Treg pre-treatment revealed decreased expression of cellular proteases including cathepsin B (CB). Therefore, we investigated whether differential protein expression paralleled inhibition of CB enzymatic activity. N-α-syn stimulation of microglia for 24 h increased CB activity compared to unstimulated controls, whereas pre-treatment with Treg prior to stimulation diminished CB activity (Fig. 4H and I). In contrast, stimulated microglia pre-treated with Teff exhibited CB activity similar to that of N-α-syn stimulation alone. Western blot revealed increased abundance of CB both in cell lysates and culture supernatants of N-α-syn stimulated microglia compared to unstimulated controls and cultures pre-treated with either Treg or Teff, whereas pre-treatment with Treg diminished intracellular (−1.6 fold) and secreted (−1.8 fold) CB levels (Fig. 4J).
Evidence that Treg regulate inflammation through induction of apoptosis in activated effector cells, including monocytes/macrophages (35) (J. Liu, N. Gong, A. D. Reynolds, X. Huang, R. L. Mosley, and H. E. Gendelman, manuscript submitted), led us to investigate whether post-treatment with Treg induced microglial apoptosis. We monitored microglial cell viability using independent markers for apoptosis and cell viability: caspase-3 activation, MTT activity, and TUNEL. By Western blot, lysates from microglia cultured for 24 h in the presence of N-α-syn exhibited increased caspase-3 activation compared to unstimulated controls (Fig. 5A). Pre-treatment with Treg or Teff resulted in diminished caspase-3 activation in response to N-α-syn, whereas post-treatment with Treg or Teff increased levels of cleaved caspase-3 products. To confirm those results, analysis of active caspase-3 by flow cytometry revealed that pre-treatment of microglia with either Treg or Teff failed to significantly increase caspase-3 activation (Fig. 5B). In contrast, post-treatment with Treg, but not Teff, resulted in a significant increase in active caspase-3+ cells. In situ staining for active caspase-3+ cells revealed that post-treatment with Treg resulted in profound induction of active caspase-3 relative to any other treatment paradigm (Fig. 5C).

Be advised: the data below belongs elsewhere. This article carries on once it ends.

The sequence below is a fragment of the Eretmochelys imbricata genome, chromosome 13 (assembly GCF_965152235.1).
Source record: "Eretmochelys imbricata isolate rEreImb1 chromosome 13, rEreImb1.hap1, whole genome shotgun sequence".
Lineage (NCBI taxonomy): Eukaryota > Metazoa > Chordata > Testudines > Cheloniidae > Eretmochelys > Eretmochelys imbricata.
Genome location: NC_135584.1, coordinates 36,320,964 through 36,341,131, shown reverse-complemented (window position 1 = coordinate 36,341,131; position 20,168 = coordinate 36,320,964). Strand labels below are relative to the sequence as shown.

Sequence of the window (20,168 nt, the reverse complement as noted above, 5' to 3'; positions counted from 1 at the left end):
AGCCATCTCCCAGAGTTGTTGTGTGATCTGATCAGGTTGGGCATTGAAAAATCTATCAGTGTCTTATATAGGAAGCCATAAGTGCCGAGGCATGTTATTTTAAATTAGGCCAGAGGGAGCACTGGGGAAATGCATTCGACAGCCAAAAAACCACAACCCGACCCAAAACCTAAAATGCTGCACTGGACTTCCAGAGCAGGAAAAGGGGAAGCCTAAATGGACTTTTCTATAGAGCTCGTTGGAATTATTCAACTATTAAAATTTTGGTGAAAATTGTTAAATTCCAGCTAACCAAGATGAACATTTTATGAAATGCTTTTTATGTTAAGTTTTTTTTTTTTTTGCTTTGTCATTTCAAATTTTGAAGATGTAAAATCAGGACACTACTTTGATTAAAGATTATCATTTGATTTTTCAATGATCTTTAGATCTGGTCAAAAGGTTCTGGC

To investigate the pro-apoptotic factors involved in the Treg effect on microglia, we assessed by flow cytometry the relative expression of Fas ligand (FasL) on Treg and Teff after fresh isolation (naïve), anti-CD3 activation, or after co-culture with N-α-syn stimulated microglia. Numbers of FasL+ Treg and Teff were increased following anti-CD3 activation (Fig. 5D). In comparison, co-culture with N-α-syn activated microglia induced over 80% of Treg to express FasL, whereas microglial co-culture had no significant additive effect on Teff. N-α-syn activation diminished Fas (CD95) expression by microglia, however co-culture of microglia with either activated T cell subset resulted in significant upregulation of Fas expression amongst activated microglia (Fig. 5E). Moreover, reduced expression of Fas by N-α-syn-stimulated microglia paralleled reduced susceptibility to anti-CD95 induced apoptosis compared to unstimulated controls (Fig. 5F). While pre-treatment with Treg did not reduce microglial viability, pre-treatment with Treg, but not Teff, restored susceptibility of N-α-syn-stimulated microglia to anti-CD95-induced apoptosis. In contrast, post-treatment with T cells resulted in significant apoptosis of microglia compared to unstimulated and N-α-syn-stimulated microglia, with Treg inducing over 2-fold increase in MFI of TUNEL+ microglia (Fig. 5G). T cell-mediated apoptosis of N-α-syn stimulated microglia was mediated through Fas-FasL interactions as anti-FasL returned levels of TUNEL staining to those of N-α-syn stimulated controls. These results were essentially confirmed by MTT assays of microglia showing reduction of microglial cell viability after post-treatment with Treg and Teff, and increased viability after blocking of Treg with anti-FasL (Fig. 5H). This apoptotic response was at least partially caspase-dependent as Treg and Teff post-treatment increased activation of caspase-3/7 in N-α-syn-stimulated microglia compared to controls, while incubation with anti-FasL partially blocked caspase activation (Fig. 5I).